EMPLOYERS NEED TO RECOGNIZE THE
IMPORTANCE OF SUPPORTING THEIR WORKFORCE
In the not-so-distant past, employers often expected their em-ployees
to leave their personal problems at the door.
Fortunately, that line of thinking is changing as more em-ployers
realize this old adage is not realistic and that the side
effects of working through personal issues, stress and anxieties at
home – as well as deeper concerns like dependencies and addic-tion
– spill over to work. After all, we are only human and we don’t
come equipped with an on/off switch.
“When employers truly believe people are their biggest asset,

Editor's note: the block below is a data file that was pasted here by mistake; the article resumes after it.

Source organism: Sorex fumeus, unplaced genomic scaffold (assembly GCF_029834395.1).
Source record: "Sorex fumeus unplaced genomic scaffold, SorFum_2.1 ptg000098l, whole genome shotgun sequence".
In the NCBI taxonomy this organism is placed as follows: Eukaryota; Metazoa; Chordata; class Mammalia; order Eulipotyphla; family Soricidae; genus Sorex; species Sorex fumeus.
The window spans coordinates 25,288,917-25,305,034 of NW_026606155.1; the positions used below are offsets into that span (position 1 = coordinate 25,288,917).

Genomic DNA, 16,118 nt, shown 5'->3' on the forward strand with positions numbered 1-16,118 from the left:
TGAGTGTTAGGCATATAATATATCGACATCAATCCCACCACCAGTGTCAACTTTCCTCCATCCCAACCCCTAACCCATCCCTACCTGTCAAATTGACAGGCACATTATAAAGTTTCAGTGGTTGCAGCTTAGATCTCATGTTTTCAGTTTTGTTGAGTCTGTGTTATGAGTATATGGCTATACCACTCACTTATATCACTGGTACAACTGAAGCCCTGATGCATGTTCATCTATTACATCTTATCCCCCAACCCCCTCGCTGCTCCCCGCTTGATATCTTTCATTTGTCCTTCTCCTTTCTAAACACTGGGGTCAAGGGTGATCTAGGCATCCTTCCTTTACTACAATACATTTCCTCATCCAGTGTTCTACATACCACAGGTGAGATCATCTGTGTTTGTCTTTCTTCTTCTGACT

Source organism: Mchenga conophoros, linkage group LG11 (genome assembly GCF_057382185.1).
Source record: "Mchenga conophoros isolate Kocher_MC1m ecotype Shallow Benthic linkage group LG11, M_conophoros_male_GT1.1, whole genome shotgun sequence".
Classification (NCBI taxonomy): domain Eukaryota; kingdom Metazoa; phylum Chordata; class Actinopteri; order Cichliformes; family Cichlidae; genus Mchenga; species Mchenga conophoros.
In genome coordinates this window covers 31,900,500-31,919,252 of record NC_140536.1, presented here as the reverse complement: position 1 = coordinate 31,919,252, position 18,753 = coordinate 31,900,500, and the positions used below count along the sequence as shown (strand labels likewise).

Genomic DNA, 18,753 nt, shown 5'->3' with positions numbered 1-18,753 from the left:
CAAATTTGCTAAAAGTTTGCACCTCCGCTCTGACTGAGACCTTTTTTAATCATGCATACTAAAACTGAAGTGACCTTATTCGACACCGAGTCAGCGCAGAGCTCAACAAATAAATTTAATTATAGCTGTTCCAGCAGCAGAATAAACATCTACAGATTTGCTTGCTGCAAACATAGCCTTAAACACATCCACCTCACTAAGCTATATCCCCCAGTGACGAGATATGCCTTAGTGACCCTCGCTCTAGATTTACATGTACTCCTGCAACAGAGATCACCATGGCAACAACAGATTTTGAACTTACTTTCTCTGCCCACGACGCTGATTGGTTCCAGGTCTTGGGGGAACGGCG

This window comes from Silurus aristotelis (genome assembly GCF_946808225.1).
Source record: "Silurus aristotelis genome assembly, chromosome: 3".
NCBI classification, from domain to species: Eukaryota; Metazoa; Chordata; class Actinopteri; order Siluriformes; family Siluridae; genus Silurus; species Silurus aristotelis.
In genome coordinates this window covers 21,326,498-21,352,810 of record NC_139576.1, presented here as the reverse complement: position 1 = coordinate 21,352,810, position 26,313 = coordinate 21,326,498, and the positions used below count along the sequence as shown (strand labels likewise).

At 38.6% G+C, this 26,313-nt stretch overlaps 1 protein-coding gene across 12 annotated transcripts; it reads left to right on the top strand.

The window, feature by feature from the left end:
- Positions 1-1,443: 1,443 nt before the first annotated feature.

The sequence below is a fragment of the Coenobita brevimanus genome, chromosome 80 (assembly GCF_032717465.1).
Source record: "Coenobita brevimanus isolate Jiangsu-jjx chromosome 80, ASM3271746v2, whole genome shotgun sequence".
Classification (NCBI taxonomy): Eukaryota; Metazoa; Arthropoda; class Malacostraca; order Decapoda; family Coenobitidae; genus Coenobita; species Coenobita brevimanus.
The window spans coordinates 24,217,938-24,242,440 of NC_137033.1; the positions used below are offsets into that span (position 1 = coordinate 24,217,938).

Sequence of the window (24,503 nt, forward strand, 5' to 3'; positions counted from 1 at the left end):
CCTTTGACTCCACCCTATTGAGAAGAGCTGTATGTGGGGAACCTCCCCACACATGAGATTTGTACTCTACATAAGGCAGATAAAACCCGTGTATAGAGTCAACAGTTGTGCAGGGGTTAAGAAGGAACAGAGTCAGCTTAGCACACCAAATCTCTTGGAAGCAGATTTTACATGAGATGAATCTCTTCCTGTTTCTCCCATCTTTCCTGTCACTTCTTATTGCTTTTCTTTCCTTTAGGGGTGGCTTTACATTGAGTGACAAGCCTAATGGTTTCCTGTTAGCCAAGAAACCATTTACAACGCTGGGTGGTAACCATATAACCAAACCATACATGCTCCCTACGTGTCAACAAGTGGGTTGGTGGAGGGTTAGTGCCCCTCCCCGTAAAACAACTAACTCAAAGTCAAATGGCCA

they take action to protect and support that resource and strength-en
the organization at the same time. Enter employee assistance
programs (EAPs),” said Allan Stordy, president and CEO of
Calgary-based Arete Human Resources, Inc.
He says people are often surprised to learn that EAPs first
emerged in the 1940s. But the original approach was based on as-sisting
workers with alcohol addictions.
“In those days, employees struggling with alcoholism were gen-erally
fired or retired on the job,” said Stordy. “This initial foray
into assistance provided by employers, classified as industrial (or
occupational) alcoholism programs, was an early forerunner of the
more comprehensive EAPs we see today.”
By Lisa Kopochinski
Good Business Sense
HRPATODAY.CA ❚ SEPTEMBER 2014 ❚ 37